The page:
Wilkinson backing for Lancaster
Jonny Wilkinson believes Stuart Lancaster's appreciation of rugby union's amateur era makes him the perfect man to instil the correct virtues in a new dawn for England.
Lancaster will name his Elite Player Squad on January 11 ahead of the Six Nations and he has already given indication of a new, firm stance after axing Danny Care over the scrum-half's drink-drive offence.
England are attempting to rid themselves of the memory of this autumn's World Cup debacle, having returned home from New Zealand in disgrace after on-field failures mixed with off-pitch scandals.
And Wilkinson has no doubts interim coach Lancaster is the right appointment, despite his status a relative unknown when compared to predecessor Martin Johnson, who resigned in November.
Lancaster's appreciation of the days before rugby union turned professional in 1995 will, according to England legend Wilkinson, help to develop the correct disciplines, values and motivations among the squad.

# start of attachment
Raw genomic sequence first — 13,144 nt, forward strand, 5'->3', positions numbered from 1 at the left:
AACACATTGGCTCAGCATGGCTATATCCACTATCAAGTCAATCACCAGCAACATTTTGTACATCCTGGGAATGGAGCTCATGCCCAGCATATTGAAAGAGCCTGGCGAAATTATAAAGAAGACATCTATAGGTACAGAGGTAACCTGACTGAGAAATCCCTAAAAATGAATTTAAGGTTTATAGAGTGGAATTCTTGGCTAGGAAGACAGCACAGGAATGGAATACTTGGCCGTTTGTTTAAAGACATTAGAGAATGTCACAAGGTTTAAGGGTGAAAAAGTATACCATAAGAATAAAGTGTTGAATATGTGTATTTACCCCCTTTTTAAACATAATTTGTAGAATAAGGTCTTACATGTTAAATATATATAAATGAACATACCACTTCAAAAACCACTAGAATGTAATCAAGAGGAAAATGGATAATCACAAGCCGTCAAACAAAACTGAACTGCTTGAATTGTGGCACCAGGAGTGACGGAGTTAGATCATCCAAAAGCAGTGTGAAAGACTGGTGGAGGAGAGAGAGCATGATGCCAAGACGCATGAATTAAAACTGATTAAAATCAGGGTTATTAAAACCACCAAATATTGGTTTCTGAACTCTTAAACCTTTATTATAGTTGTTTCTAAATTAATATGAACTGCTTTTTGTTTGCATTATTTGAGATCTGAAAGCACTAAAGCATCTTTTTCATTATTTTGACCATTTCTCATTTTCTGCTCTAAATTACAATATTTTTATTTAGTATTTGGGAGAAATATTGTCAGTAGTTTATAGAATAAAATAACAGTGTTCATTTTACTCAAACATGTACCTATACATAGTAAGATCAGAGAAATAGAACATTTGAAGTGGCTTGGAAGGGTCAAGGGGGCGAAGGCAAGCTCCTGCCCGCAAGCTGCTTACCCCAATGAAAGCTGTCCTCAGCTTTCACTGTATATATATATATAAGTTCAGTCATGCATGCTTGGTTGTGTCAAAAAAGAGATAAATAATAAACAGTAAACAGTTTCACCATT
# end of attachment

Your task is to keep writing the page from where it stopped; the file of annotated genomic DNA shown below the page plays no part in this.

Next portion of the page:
"He is very much aware of that era of guys who had just got used to getting paid to play rugby having spent their lives leaving the office to go and train and then play on a Saturday," the 2003 World Cup-winner exclusively told skysports.com of England's new leader.
"Being able to then do that for money gave them an appreciation and an ability to embrace it and make the most of it. I think that added something special to it. For me, it had a massive imprint in terms of creating the values which have since stuck with me.
"These were displayed to me by the England team of that era. I think, certainly, Stuart Lancaster is very aware of the fabulous power that comes with guys who really embrace everything they get.
"They put rugby ahead of everything else and take the team up there with it. I think it is Stuart Lancaster's job to create the culture and the environment to ensure that it is something that follows."
One of Lancaster's early decisions as coach has been to scrap a winter training camp in Portugal in favour of relocating to his local club in Leeds, West Park Leeds RUFC, during late January.
And Wilkinson, who also reached the 2007 World Cup final with England, thinks his country has a lot of improvements to make ahead of the beginning of the defence of their Six Nations title.
"The next step for England is to work out where they are and work out where they want to be and quickly work out what is acceptable and what is not acceptable. What is helpful and what is not helpful with regards to achieving the bridging of that gap," he said.